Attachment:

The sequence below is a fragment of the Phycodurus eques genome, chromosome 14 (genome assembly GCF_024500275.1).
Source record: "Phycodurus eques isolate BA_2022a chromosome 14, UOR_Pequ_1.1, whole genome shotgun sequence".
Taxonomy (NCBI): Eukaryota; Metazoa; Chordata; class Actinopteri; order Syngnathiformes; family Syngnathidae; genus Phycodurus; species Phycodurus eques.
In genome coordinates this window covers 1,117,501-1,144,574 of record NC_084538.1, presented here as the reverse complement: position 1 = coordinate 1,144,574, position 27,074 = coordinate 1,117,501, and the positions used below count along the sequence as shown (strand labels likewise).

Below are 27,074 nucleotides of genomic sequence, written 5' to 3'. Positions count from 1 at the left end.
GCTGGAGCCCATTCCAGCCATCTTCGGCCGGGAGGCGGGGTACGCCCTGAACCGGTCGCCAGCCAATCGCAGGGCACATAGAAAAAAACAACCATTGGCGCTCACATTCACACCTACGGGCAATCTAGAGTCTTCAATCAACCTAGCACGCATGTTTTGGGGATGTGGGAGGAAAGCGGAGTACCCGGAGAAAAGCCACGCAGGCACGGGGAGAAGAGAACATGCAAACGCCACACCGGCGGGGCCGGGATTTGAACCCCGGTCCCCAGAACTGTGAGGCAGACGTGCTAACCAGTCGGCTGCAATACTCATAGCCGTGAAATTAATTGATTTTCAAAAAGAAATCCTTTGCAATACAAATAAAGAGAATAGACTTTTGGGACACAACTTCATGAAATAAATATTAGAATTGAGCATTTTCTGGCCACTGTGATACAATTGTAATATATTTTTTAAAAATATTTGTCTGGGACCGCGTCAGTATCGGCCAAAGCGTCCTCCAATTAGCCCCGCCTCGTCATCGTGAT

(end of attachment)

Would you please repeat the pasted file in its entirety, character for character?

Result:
The sequence below is a fragment of the Phycodurus eques genome, chromosome 14 (genome assembly GCF_024500275.1).
Source record: "Phycodurus eques isolate BA_2022a chromosome 14, UOR_Pequ_1.1, whole genome shotgun sequence".
Taxonomy (NCBI): Eukaryota; Metazoa; Chordata; class Actinopteri; order Syngnathiformes; family Syngnathidae; genus Phycodurus; species Phycodurus eques.
In genome coordinates this window covers 1,117,501-1,144,574 of record NC_084538.1, presented here as the reverse complement: position 1 = coordinate 1,144,574, position 27,074 = coordinate 1,117,501, and the positions used below count along the sequence as shown (strand labels likewise).

Below are 27,074 nucleotides of genomic sequence, written 5' to 3'. Positions count from 1 at the left end.
GCTGGAGCCCATTCCAGCCATCTTCGGCCGGGAGGCGGGGTACGCCCTGAACCGGTCGCCAGCCAATCGCAGGGCACATAGAAAAAAACAACCATTGGCGCTCACATTCACACCTACGGGCAATCTAGAGTCTTCAATCAACCTAGCACGCATGTTTTGGGGATGTGGGAGGAAAGCGGAGTACCCGGAGAAAAGCCACGCAGGCACGGGGAGAAGAGAACATGCAAACGCCACACCGGCGGGGCCGGGATTTGAACCCCGGTCCCCAGAACTGTGAGGCAGACGTGCTAACCAGTCGGCTGCAATACTCATAGCCGTGAAATTAATTGATTTTCAAAAAGAAATCCTTTGCAATACAAATAAAGAGAATAGACTTTTGGGACACAACTTCATGAAATAAATATTAGAATTGAGCATTTTCTGGCCACTGTGATACAATTGTAATATATTTTTTAAAAATATTTGTCTGGGACCGCGTCAGTATCGGCCAAAGCGTCCTCCAATTAGCCCCGCCTCGTCATCGTGAT